Lower-Extremity Amputations Disproportionately Affect
Blacks and Mexican Americans
ABSTRACT Background. We sought to identify the age-adjusted incidence of lower-extremity amputation (LEA) in Mexican Americans, blacks, and non-Hispanic whites with diabetes in south Texas. Methods. We summarized medical records for hospitalizations for LEAs for 1993 in six metropolitan statistical areas in south Texas. Results. Age-adjusted incidence per 10,000 patients with diabetes was 146.59 in blacks, 60.68 in non-Hispanic whites, and 94.08 in Mexican Americans. Of the patients, 47% of amputees had a history of amputation, and 17.7% were hospitalized more than once during 1993. Mexican Americans had more diabetes-related amputations (85.9%) than blacks (74.7%) or non-Hispanic whites (56.3%). Conclusions. This study is the first to identify the incidence of diabetes-related lower-extremity amputations in minorities using primary data. Minorities had both a higher incidence and proportion of diabetes-related, LEAs compared with non-Hispanic whites. Public health initiatives and national strategies, such as Healthy People 2000 and 2010, need to specifically focus on high-risk populations and high-risk geographic areas to decrease the frequency of amputation and reamputation.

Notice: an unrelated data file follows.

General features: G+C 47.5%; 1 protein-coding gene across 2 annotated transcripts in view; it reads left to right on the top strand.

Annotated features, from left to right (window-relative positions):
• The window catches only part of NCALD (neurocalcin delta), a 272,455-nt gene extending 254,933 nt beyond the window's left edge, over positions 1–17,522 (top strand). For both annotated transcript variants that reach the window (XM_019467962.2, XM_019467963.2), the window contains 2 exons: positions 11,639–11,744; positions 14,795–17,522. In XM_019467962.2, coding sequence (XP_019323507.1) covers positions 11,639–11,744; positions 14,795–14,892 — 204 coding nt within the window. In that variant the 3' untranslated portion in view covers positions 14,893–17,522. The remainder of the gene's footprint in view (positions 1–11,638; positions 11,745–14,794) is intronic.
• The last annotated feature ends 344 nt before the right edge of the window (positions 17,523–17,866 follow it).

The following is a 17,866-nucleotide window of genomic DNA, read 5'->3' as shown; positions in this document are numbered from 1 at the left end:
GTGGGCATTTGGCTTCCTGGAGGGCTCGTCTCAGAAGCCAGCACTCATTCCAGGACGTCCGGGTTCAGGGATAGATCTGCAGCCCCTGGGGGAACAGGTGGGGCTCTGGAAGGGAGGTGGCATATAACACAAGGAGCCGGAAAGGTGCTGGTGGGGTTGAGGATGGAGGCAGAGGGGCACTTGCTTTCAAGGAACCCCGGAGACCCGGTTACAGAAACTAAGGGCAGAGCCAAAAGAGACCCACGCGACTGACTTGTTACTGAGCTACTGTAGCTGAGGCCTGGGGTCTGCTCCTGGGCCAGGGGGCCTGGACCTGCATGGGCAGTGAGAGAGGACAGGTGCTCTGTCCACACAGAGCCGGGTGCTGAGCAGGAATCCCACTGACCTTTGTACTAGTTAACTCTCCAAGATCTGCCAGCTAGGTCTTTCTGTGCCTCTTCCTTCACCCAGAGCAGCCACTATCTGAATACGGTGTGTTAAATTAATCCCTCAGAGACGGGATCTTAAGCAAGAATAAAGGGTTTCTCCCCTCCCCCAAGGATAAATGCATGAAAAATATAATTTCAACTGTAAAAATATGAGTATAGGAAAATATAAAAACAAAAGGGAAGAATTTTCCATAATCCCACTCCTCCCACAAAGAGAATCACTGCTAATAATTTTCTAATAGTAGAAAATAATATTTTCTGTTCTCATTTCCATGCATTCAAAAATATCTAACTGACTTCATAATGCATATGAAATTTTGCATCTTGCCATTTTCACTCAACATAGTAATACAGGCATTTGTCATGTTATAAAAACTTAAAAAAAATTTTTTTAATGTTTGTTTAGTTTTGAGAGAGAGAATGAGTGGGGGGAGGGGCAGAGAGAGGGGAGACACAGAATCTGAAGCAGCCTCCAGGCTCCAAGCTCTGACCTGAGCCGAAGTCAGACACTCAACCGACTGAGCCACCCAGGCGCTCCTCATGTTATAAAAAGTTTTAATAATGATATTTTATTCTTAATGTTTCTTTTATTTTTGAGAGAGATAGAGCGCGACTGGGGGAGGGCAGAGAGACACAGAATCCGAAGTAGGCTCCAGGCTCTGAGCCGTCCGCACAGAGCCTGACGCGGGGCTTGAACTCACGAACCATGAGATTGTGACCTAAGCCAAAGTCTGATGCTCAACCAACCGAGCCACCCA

ARMSTRONG, DPM, LAWRENCE A. LAVERY, DPM, MPH, TERRI L.
QUEBEDEAUX, DPM, and STEVEN C. WALKER, MD, PhD, San